Report from Compass Direct News

Another Copt Killed as Alleged Shooters Plead Not Guilty in Egypt

Coptic carpenter killed outside building that Muslims feared would be used as church.

ISTANBUL, February 16 (CDN) — Three men accused of killing six Coptic worshipers and a security guard pleaded not guilty on Saturday (Feb. 13) as the Coptic community mourned the loss of yet another victim of apparent anti-Christian violence.

The three men allegedly sprayed a crowd with gunfire after a Christmas service in Nag Hammadi on Jan. 6. In addition to the seven that were killed, nine others were wounded. The killings were the worst act of anti-Coptic violence since January 2000, when 20 Copts were killed in sectarian fighting in Al-Kosheh.

Defendants Mohammed al-Kammuni, Qorshi Abul Haggag and Hendawi Sayyed appeared Saturday in an emergency security court in Qena, a city 39 miles (63 kilometers) north of Luxor.

In front of the packed courtroom, the three men said little at the hearing other than to enter their plea before Judge Mohammed Adul Magd, according to one attorney present at the hearing. The men are charged with premeditated murder, public endangerment and damaging property.

Numerous Muslim attorneys volunteered to defend them for free as seven attorneys representing the interests of the victims looked on. The next hearing is set for March 20.

Even as the men entered their pleas, the Coptic community mourned the loss of yet another Christian, this one shot dead by police. On the evening of Feb. 9, Malak Saad, a 25-year-old Coptic carpenter living in Teta in Menoufia Province, was walking outside a meeting hall that police had seized from Christians when he was shot through his chest at close range. He died instantly.

Scant details are known about the shooting. Police surrounded the entire village and closed it to all reporters. In a statement, officials at the Interior Ministry said the Saad was killed by mistake when a bullet discharged while a police guard was cleaning his weapon. The Interior Ministry said the shooter has been detained and will be tried in a military court. Such courts are traditionally closed to the public.

One of Saad’s cousins, who requested anonymity, disputed the Interior Ministry’s version of the incident. He said that the guard had used the bathroom inside the meeting hall and had come outside of the building when he exchanged a few words with Saad and shot him at close range. The bullet went completely through Saad’s chest.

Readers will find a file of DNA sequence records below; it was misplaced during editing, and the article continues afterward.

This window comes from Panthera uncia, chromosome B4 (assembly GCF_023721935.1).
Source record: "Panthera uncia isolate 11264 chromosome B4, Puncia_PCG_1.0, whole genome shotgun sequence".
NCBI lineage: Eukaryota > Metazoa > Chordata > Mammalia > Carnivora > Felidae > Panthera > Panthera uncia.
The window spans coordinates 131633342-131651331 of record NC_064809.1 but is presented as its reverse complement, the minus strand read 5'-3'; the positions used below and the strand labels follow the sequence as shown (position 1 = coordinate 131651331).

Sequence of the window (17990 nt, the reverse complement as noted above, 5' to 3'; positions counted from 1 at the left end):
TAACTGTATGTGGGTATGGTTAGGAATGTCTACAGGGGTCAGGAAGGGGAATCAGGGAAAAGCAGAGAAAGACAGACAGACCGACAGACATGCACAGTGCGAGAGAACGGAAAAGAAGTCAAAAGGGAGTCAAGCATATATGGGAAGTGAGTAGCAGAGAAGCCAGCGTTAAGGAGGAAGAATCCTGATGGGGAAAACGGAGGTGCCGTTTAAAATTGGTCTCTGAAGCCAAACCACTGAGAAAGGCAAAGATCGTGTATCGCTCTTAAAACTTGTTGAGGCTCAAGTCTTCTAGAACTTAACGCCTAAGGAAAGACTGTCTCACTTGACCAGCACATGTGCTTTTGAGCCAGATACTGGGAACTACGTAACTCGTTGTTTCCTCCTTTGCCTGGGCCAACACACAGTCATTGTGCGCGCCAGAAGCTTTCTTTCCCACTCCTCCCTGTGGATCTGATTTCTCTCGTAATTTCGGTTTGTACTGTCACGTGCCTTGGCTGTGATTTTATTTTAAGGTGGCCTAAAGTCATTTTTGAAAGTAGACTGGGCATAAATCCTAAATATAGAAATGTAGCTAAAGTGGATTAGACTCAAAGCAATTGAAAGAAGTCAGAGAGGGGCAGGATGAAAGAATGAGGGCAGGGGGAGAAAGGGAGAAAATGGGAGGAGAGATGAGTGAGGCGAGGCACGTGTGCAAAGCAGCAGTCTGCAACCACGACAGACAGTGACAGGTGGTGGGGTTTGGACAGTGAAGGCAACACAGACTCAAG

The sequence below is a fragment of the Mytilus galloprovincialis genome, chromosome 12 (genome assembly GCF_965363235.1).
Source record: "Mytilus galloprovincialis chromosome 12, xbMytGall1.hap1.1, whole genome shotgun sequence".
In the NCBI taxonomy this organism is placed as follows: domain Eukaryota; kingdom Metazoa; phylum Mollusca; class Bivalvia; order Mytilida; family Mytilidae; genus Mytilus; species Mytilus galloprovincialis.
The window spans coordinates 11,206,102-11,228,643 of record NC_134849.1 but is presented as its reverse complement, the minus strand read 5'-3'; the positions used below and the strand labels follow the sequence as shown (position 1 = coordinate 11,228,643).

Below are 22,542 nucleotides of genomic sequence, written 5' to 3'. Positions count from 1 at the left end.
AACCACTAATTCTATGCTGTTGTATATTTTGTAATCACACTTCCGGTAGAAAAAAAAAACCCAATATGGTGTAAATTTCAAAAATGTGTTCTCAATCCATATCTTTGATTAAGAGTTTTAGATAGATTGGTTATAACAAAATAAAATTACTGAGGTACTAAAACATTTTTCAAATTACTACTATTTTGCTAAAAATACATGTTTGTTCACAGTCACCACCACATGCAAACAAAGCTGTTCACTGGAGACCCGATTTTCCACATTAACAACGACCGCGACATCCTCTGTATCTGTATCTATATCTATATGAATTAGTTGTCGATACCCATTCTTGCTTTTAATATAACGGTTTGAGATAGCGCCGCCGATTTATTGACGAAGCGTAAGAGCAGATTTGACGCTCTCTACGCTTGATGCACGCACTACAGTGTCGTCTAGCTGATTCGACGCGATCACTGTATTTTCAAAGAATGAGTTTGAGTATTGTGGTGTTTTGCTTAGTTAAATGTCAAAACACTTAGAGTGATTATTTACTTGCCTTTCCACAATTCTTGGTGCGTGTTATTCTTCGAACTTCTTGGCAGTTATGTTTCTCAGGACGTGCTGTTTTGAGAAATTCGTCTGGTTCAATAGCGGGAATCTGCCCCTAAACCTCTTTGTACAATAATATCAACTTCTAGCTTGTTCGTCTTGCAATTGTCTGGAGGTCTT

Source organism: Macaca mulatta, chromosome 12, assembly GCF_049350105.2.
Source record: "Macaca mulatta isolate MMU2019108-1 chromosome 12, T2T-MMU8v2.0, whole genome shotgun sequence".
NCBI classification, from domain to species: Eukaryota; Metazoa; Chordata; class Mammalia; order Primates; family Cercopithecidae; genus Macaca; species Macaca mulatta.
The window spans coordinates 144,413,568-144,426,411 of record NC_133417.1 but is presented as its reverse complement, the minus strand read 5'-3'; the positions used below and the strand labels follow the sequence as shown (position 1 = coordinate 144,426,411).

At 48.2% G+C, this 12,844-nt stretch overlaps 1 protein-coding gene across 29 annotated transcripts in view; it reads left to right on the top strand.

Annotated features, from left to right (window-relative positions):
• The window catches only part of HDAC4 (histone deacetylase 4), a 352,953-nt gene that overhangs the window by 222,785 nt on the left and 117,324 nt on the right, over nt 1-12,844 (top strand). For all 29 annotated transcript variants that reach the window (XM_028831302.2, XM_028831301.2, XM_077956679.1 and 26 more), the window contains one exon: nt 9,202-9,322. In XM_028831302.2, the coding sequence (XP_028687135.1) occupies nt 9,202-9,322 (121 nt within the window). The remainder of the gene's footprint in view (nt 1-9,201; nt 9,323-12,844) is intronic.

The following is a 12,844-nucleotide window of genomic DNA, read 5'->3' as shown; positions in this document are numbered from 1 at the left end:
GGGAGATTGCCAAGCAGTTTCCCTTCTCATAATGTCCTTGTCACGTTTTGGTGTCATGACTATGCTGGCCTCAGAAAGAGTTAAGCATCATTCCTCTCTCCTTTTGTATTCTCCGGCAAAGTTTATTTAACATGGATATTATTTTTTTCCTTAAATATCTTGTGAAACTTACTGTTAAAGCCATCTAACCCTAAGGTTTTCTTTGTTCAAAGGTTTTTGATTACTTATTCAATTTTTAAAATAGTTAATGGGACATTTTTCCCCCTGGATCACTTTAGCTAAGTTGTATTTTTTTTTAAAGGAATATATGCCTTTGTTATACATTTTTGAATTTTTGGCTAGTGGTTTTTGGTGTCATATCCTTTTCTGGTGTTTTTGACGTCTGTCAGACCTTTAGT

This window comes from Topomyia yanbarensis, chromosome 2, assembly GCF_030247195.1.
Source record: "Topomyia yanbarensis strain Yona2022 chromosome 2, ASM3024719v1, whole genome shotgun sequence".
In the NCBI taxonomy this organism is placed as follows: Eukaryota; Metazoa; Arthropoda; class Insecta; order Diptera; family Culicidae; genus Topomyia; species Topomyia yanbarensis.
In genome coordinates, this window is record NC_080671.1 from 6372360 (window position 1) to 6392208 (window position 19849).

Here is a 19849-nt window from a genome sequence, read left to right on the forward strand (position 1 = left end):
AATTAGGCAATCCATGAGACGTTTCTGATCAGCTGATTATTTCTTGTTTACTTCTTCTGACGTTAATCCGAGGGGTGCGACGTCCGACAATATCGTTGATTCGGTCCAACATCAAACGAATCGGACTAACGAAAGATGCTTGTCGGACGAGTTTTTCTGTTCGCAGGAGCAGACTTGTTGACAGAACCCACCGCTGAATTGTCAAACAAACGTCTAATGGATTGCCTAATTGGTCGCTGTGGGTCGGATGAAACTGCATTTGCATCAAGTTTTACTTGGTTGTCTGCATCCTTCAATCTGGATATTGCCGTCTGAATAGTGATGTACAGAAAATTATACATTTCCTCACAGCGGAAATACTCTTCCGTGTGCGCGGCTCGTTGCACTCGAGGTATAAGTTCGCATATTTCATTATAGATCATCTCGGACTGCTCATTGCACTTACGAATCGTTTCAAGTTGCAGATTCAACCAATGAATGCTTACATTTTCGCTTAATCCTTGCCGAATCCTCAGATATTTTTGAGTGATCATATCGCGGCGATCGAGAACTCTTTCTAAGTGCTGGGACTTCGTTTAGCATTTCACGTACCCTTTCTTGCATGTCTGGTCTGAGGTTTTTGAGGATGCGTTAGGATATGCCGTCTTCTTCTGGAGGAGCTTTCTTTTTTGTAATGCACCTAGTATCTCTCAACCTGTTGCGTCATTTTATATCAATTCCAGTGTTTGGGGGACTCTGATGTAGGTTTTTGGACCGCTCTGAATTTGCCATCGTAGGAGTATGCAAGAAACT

The building in question had been Coptic-owned for 16 years, but two days prior to the shooting, police seized it after a group of Muslims started a rumor that the owners planned to convert the hall into a church building.

Disputes over worship venues are common in Egypt. Copts and other Christians are extremely restricted in opening or even maintaining houses of worship because of complex government statutes. Anti-Christian elements within Egyptian society often use the statutes to harass Christians, Christian leaders said.

Christians Arrested

Following the Jan. 6 shootings, in a move that Christian leaders said was designed to silence the Coptic community’s protests, police began going door to door and arresting Coptic men in their late teens and 20s. Reports vary widely on the numbers of how many men were arrested, but 15 arrests have been confirmed.

Early in the morning of Jan. 8, officers from State Security Intelligence appeared at the home of Tanios Samuel looking for a different house. When officers realized they were at the wrong home, they arrested his brothers, Fady Milad Samuel, 21, and Wael Milad Samuel, 24.

“We are Copts. It is their country, they will do whatever they want,” Tanios Samuel said about the arrests.

He said the government is using his brothers and the others arrested as pawns to silence dissent. He said he lives in fear for himself and his brothers.

“The families are very scared – scared of violence, getting threats all the time,” Samuel said. “All we want is peace.”

Last month’s attack brought widespread outrage across the Coptic community and from human rights groups around the world.

Since his rise to power in 1981, Egyptian President Hosni Mubarak has avoided classifying any anti-Coptic attack as part of a larger sectarian struggle within the country. His critics however, have long said his policies or lack thereof contribute greatly to the anti-Christian climate within the country.

Although freedom of religion is guaranteed in Egypt’s constitution, Islam is the official state religion. In public schools, the Quran is used to teach Arabic.

On Jan. 21, Mubarak made an uncharacteristically strong statement about the shootings to MENA, the government-run news agency.

“The criminal act in Nag Hammadi has bled the hearts of Egyptians,” he said. “I hasten to affirm that the reasonable people of this nation, and its religious leaders and thinkers … bear the greater responsibility to contain discord and ignorance and blind fanaticism and to confront the despicable sectarian strife that threatens the unity of our society.”

Despite Mubaraks’s comments, the government has characterized the attack as either a random criminal act or as one done in reaction to a November incident in which a 21-year-old Christian man allegedly raped a 12-year-old Muslim girl.

In an interview with BBC Arabic, Dr. Fathi Sourour, head of the Egyptian Parliament, said, “The Nag Hammadi shooting of Christians on Christmas Eve was a single criminal act, with no sectarian dimensions.” He added that the crime was “prompted by the ‘death’ of a Muslim girl as a result of being raped by a Copt.”

Later, commenting on a report about the incident, he described the shootings as “a clash between two brothers living in one home.”

Copts, however, have a starkly different impression of the shooting.

Georgette Qillini, a Coptic member of the Egyptian Parliament, described the attack as “a purely sectarian crime and by no means an individual criminal attack,” the Egyptian newspaper Al-Ahram reported.

Ibtessam Habib, another Coptic Parliament member, agreed that “sectarian rather than personal motives lie behind the Nag Hammadi attack.”

Report from Compass Direct News